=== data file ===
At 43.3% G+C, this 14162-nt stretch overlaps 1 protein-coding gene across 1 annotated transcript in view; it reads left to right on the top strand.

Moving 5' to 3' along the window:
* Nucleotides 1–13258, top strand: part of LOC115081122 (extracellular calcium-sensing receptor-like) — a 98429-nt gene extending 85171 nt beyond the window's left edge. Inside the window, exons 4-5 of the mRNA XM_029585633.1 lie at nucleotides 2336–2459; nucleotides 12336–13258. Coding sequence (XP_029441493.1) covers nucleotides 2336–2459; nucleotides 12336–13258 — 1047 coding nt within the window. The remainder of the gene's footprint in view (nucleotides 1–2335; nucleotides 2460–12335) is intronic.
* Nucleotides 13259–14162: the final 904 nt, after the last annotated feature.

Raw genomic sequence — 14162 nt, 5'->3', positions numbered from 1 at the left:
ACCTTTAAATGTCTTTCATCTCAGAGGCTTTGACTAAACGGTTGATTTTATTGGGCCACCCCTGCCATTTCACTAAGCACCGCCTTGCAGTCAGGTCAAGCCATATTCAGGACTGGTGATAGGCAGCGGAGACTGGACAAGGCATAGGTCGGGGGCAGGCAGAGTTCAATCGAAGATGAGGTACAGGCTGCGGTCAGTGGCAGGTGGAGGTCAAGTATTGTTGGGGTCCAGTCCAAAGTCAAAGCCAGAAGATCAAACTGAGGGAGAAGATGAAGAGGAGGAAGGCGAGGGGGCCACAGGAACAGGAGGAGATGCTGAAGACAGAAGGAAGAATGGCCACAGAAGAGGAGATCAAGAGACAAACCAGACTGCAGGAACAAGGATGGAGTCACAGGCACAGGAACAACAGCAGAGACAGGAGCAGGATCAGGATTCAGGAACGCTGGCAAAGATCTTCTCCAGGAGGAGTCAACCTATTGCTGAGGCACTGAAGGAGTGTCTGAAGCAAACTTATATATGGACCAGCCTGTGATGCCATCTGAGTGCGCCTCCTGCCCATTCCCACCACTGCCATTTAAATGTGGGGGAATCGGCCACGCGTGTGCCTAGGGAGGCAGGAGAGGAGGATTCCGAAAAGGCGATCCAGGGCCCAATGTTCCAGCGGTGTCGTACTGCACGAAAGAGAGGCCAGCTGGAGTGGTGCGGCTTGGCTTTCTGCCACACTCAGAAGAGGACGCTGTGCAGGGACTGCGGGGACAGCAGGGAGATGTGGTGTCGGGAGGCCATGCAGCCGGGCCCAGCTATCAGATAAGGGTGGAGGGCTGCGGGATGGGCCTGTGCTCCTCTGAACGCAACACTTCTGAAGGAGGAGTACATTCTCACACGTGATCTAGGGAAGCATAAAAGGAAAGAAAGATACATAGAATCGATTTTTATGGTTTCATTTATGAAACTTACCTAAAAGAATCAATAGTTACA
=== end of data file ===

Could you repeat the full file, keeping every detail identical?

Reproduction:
At 43.3% G+C, this 14162-nt stretch overlaps 1 protein-coding gene across 1 annotated transcript in view; it reads left to right on the top strand.

Moving 5' to 3' along the window:
* Nucleotides 1–13258, top strand: part of LOC115081122 (extracellular calcium-sensing receptor-like) — a 98429-nt gene extending 85171 nt beyond the window's left edge. Inside the window, exons 4-5 of the mRNA XM_029585633.1 lie at nucleotides 2336–2459; nucleotides 12336–13258. Coding sequence (XP_029441493.1) covers nucleotides 2336–2459; nucleotides 12336–13258 — 1047 coding nt within the window. The remainder of the gene's footprint in view (nucleotides 1–2335; nucleotides 2460–12335) is intronic.
* Nucleotides 13259–14162: the final 904 nt, after the last annotated feature.

Raw genomic sequence — 14162 nt, 5'->3', positions numbered from 1 at the left:
ACCTTTAAATGTCTTTCATCTCAGAGGCTTTGACTAAACGGTTGATTTTATTGGGCCACCCCTGCCATTTCACTAAGCACCGCCTTGCAGTCAGGTCAAGCCATATTCAGGACTGGTGATAGGCAGCGGAGACTGGACAAGGCATAGGTCGGGGGCAGGCAGAGTTCAATCGAAGATGAGGTACAGGCTGCGGTCAGTGGCAGGTGGAGGTCAAGTATTGTTGGGGTCCAGTCCAAAGTCAAAGCCAGAAGATCAAACTGAGGGAGAAGATGAAGAGGAGGAAGGCGAGGGGGCCACAGGAACAGGAGGAGATGCTGAAGACAGAAGGAAGAATGGCCACAGAAGAGGAGATCAAGAGACAAACCAGACTGCAGGAACAAGGATGGAGTCACAGGCACAGGAACAACAGCAGAGACAGGAGCAGGATCAGGATTCAGGAACGCTGGCAAAGATCTTCTCCAGGAGGAGTCAACCTATTGCTGAGGCACTGAAGGAGTGTCTGAAGCAAACTTATATATGGACCAGCCTGTGATGCCATCTGAGTGCGCCTCCTGCCCATTCCCACCACTGCCATTTAAATGTGGGGGAATCGGCCACGCGTGTGCCTAGGGAGGCAGGAGAGGAGGATTCCGAAAAGGCGATCCAGGGCCCAATGTTCCAGCGGTGTCGTACTGCACGAAAGAGAGGCCAGCTGGAGTGGTGCGGCTTGGCTTTCTGCCACACTCAGAAGAGGACGCTGTGCAGGGACTGCGGGGACAGCAGGGAGATGTGGTGTCGGGAGGCCATGCAGCCGGGCCCAGCTATCAGATAAGGGTGGAGGGCTGCGGGATGGGCCTGTGCTCCTCTGAACGCAACACTTCTGAAGGAGGAGTACATTCTCACACGTGATCTAGGGAAGCATAAAAGGAAAGAAAGATACATAGAATCGATTTTTATGGTTTCATTTATGAAACTTACCTAAAAGAATCAATAGTTACA